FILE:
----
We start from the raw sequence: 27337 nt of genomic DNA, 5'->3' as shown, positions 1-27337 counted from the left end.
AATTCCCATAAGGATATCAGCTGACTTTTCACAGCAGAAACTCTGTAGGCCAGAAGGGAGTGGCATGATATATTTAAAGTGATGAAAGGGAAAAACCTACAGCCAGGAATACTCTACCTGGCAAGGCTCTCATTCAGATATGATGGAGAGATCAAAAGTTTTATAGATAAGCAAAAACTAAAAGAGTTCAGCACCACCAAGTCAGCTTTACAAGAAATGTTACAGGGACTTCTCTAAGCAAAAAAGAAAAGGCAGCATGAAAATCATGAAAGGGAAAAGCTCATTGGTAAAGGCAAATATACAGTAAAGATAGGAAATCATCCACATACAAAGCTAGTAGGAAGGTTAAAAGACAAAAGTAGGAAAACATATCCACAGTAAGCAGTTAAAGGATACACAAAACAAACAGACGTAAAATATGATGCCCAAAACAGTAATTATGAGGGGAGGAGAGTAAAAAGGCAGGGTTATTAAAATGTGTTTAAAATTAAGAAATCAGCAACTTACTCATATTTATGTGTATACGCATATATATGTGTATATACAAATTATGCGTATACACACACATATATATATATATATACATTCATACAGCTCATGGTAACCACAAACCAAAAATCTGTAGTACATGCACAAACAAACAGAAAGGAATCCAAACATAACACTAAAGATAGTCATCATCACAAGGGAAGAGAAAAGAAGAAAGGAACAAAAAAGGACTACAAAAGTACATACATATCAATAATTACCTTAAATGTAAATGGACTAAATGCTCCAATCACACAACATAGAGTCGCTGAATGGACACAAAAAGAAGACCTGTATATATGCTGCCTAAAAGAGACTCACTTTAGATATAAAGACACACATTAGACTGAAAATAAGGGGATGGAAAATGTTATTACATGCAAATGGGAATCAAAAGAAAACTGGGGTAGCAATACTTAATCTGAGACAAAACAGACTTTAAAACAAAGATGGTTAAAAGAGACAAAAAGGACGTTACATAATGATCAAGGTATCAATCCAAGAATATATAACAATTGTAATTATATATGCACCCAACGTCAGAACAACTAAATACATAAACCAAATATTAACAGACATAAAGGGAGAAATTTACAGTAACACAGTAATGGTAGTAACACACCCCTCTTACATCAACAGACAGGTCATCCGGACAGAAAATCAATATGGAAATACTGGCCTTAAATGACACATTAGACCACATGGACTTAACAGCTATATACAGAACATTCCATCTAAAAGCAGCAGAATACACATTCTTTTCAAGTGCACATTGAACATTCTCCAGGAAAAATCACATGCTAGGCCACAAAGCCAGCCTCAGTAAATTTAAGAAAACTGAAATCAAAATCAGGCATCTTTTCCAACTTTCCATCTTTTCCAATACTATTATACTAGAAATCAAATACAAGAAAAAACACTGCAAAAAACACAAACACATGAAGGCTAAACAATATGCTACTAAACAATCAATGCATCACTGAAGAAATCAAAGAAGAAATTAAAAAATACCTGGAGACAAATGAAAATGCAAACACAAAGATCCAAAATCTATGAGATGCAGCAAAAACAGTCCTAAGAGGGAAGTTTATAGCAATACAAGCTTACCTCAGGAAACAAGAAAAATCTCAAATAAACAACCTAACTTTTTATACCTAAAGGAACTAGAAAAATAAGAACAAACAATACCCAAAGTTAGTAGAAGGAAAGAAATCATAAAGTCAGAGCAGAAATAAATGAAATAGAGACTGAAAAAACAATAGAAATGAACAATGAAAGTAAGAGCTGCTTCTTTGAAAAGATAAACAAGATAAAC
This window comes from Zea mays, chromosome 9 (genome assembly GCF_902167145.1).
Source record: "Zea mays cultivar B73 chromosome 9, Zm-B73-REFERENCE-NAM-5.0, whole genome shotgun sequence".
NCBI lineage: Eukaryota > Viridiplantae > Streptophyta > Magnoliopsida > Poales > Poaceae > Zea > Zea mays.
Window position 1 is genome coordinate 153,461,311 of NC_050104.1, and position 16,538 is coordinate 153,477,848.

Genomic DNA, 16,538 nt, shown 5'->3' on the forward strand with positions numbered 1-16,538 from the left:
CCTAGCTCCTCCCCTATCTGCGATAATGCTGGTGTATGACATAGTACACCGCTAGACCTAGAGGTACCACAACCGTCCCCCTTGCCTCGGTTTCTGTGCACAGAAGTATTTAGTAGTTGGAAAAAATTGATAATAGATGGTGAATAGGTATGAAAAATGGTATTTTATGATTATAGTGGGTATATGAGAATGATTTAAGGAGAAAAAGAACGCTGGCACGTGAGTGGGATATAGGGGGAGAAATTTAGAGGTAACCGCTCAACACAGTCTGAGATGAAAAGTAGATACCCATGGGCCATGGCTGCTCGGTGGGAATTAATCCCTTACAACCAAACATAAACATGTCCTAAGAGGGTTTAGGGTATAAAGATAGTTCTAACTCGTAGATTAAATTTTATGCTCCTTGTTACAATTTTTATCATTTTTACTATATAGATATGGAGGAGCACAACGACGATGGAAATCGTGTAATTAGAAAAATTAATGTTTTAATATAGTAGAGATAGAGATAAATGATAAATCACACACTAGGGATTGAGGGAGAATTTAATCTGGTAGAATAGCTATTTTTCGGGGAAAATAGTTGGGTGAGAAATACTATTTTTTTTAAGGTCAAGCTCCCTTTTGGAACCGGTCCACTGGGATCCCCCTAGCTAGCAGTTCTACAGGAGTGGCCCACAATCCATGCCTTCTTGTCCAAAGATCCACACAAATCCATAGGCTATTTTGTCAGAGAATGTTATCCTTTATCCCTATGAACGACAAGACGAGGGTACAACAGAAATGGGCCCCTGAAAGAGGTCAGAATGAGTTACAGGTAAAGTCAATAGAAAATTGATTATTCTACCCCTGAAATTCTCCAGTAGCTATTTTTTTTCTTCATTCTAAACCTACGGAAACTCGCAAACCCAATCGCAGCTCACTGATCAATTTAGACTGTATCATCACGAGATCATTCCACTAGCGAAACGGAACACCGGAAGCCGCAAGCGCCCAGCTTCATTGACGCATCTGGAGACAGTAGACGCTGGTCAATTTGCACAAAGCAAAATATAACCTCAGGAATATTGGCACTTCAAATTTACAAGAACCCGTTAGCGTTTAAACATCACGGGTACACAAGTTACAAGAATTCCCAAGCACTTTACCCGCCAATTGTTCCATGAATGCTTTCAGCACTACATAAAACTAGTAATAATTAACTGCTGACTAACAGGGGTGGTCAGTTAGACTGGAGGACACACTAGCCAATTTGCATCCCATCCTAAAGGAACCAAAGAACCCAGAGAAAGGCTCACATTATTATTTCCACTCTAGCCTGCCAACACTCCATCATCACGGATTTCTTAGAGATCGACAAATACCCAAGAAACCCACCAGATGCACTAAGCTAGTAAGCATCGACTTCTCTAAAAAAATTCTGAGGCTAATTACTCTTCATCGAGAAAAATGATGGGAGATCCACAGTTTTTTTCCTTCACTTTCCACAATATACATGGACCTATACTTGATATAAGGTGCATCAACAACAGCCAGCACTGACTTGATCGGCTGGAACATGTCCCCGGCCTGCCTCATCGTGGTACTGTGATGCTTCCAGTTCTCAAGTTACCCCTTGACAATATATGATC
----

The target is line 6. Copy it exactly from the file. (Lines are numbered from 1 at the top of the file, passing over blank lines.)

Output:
Window position 1 is genome coordinate 153,461,311 of NC_050104.1, and position 16,538 is coordinate 153,477,848.